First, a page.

"We thus now have direct access to the most fundamental elements of magnetotransport," said Professor Mathias Kläui of the Institute of Physics at Johannes Gutenberg University Mainz (JGU). Spintronics uses not only the charge of electrons for the purpose of information processing but also their spin, or in other words, their magnetic moment.
This is a diagram illustrating spin-up (red) and spin-down (blue) electrons in a crystal grid. (Illustration: Condensed Matter Theory Group, JGU)
The principles of spintronics are already being employed in hard drive reading heads and sensors, such as those used by the automotive industry, and offer enormous potential with regard to the development of non-volatile memory systems.
The basis of many spintronics-related applications is the giant magnetoresistance effect or GMR, which was discovered in the 1980s by Albert Fert and Peter Grünberg, who were awarded the Nobel Prize in Physics in 2007 as a result. The GMR effect works like a kind of magnetic sensor, the resistance of which changes depending on the magnetic orientation of the individual thin films in the composite material. This leads to a certain scattering of electrons, the effect of which becomes apparent as resistance. However, it has not proved possible to date to precisely measure this effect with the experimental methods available. The main problem was the extremely short duration of these effects. The electron scattering events occur on a time scale of less than 100 femtoseconds, a femtosecond being one quadrillionth of a second.
In a joint project involving the research groups of Mathias Kläui at JGU and Dmitry Turchinovich at the Max Planck Institute for Polymer Research in Mainz (MPI-P) and also the Mainz-based Sensitec GmbH and the Fritz Haber Institute of the Max Planck Society in Berlin, the collaborating teams were able to overcome this challenge using terahertz spectroscopy, also known as submillimeter wave spectroscopy. With the help of this technique, the researchers were able to directly observe magnetotransport in a ferromagnetic structure and then precisely and distinctly measure the relevant parameters, i.e., the spin-dependent charge-carrier densities and the spin-related scattering times of the conducting electrons.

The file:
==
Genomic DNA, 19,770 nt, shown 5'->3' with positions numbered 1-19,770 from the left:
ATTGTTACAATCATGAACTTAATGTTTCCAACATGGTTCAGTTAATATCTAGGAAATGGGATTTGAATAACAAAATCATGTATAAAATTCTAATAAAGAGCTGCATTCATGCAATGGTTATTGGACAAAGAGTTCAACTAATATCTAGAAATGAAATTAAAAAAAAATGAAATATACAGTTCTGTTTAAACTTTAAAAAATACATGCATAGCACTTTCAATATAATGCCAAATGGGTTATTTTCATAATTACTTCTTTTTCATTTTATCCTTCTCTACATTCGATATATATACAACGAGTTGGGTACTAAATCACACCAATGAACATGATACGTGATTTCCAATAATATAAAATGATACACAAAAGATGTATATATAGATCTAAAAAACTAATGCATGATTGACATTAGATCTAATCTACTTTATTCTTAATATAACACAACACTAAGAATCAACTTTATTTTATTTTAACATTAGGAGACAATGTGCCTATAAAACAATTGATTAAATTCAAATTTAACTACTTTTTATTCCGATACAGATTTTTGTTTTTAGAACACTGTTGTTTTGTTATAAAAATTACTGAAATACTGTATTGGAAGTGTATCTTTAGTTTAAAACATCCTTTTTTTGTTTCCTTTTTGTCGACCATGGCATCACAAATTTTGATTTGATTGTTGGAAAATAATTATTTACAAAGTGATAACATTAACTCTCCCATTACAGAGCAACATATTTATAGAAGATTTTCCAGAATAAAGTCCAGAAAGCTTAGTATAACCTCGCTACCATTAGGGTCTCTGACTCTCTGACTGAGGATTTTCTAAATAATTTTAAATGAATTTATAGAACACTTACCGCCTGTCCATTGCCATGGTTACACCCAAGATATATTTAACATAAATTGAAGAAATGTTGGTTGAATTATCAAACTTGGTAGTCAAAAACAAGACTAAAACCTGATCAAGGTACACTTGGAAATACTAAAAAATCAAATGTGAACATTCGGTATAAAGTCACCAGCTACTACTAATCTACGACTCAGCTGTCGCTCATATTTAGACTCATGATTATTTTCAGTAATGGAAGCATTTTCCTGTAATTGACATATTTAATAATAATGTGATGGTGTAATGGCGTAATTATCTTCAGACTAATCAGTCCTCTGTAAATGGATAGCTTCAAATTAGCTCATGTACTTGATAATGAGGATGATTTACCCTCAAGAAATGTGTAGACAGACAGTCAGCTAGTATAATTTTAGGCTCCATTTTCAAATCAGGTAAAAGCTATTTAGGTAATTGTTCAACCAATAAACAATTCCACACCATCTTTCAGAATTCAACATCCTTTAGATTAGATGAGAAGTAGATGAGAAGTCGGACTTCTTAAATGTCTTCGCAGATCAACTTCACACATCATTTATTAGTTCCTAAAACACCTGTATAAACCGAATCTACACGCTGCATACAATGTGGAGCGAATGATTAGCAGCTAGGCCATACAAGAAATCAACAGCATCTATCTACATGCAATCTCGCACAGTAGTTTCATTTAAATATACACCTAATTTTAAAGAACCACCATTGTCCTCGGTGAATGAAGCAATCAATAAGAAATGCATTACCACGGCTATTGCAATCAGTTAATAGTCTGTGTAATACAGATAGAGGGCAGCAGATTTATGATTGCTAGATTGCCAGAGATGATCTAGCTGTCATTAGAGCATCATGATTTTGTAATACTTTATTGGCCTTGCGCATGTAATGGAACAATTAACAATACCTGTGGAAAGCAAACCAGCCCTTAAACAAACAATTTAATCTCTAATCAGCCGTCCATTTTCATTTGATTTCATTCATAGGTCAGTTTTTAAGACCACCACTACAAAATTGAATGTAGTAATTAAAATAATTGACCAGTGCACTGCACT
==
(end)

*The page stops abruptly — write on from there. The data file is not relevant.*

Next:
"Terahertz spectroscopy is often used to analyze materials. We have now demonstrated that this method can also be employed to measure magnetotransport," explained Professor Dmitry Turchinovich, who heads the Ultrafast Dynamics and Terahertz Spectroscopy research group at MPI-P and is a member of the Materials Science in Mainz (MAINZ) Graduate School of Excellence at Mainz University. "And we have also provided the first experimental confirmation of the so-called Mott model that was initially proposed in1936 and describes electron transport in ferromagnetic metals."
The results show that the original estimates of spin asymmetry in electron scattering, which is a core factor determining giant magnetoresistance, were significantly underestimated.
"Our findings mean that a new and effective quantitative tool is available for research into spintronics, namely ultrafast terahertz spectroscopy," added Professor Mischa Bonn, Director of MPI-P and a member of MAINZ, who was also involved in the work.
"This new method provides us with direct access to the most basic parameters that underlie the magnetotransport that occurs in material samples. I am particularly pleased that this exciting research was made possible by collaboration between the two groups at MPI-P and at JGU within the MAINZ Graduate School," concluded Mathias Kläui, Director of MAINZ